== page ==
Campus News - March 12, 2001
Scholarly communication issues studied by provost, library dean
By Carolyn Gonzales
Library deans and provosts from colleges and universities in the Big 12 Plus
Libraries Consortium gathered recently in Tempe, AZ, to discuss issues surrounding
scholarly communication. The aim of the conference was to identify the issues
skyrocketing journal prices, ownership of scholarly works produced by
those in academics who then, in turn, purchase back the information in the form
of journals, interdisciplinary research, the use of the digital environment
as a publishing tool and archival repository, and more.
The scholarly communication system is breaking down due to high journal
prices. We, in libraries, cant buy subscriptions or licensing agreements.
This prevents students and scholars from gaining access. The irony is that those
in academia are the ones who produce most new knowledge in the world. Professors
research and publishers publish and take the copyright. It should be better
owned by the academy, those entities producing the knowledge, says Dean
of the Libraries Robert Migneault.
Provost Brian Foster says that scholarly communication issues have been on
the agenda of AAU (American Association of Universities) deans and others for
some time and that implications surrounding scholarly productivity have a ripple
Promotion and tenure decisions are based, in part, on scholarly productivity,
says Foster, who adds that evaluations of grant proposals are also dependent
upon that kind of activity.
Foster says that a key question is, What is the function of scholarly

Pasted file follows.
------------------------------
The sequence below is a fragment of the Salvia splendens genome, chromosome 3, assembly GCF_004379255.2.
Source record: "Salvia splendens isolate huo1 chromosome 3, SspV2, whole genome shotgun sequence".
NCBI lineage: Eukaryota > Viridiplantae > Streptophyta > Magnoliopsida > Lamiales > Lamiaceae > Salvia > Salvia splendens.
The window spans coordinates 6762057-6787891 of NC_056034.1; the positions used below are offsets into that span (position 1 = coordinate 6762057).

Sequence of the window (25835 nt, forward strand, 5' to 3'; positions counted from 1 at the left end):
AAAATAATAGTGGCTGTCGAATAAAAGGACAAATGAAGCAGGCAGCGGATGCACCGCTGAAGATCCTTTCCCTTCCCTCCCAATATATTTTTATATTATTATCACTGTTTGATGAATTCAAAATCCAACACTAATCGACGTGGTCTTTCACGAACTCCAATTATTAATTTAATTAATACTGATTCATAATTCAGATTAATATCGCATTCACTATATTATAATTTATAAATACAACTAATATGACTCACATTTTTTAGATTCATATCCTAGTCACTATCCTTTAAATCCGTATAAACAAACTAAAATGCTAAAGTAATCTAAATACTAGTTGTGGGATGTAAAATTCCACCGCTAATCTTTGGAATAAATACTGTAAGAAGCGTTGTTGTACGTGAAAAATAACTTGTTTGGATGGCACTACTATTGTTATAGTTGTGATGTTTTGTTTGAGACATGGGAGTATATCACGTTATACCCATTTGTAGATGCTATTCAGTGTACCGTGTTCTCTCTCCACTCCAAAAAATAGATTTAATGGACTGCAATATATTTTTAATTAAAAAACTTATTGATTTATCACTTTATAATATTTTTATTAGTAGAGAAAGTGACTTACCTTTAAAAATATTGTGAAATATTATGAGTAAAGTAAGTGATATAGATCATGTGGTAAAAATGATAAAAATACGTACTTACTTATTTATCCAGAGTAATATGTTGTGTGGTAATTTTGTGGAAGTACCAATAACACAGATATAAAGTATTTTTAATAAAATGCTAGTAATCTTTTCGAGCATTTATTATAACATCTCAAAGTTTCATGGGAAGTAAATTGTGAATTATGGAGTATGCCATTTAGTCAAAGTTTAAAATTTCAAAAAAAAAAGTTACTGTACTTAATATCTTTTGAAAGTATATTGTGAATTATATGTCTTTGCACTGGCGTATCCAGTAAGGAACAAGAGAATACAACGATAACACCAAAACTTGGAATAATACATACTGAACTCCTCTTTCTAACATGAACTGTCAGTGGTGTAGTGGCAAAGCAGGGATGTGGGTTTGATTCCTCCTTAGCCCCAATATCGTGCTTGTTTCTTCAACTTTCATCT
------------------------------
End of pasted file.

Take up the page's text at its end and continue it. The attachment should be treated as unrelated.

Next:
publishing? He says that those whose work is on the cutting edge in any
given field are generally privy to research and information well before it is
printed in a journal. As consumers of the information, these researchers
arent reliant upon the published journal, but graduate students and those
whose work is ancillary to the original work are reliant on the printed piece,
says Foster. We need to have a meeting at UNM with people from ARL [Association
of Research Libraries], Big 12 Plus, journal editors, presidents of professional
associations, our library people and others from the schools and colleges across
campus each with specialized expertise that they can bring to the discussion,
says Foster, who adds that technological advances make it possible to find solutions
to the communication crisis that werent available even just a few years
The deans and provosts agreed to the Tempe Principles, which provided, in part,
electronic access to scholarship with cost containment. Another principle stressed
that faculty evaluations should place greater emphasis on quality rather than
quantity in publishing to reduce proliferation of publications.
There are academic and policy issues as well as acquisition and library related issues at stake here, Foster says, adding that nationally and at UNM the provosts must work with the library deans to help address the issues.
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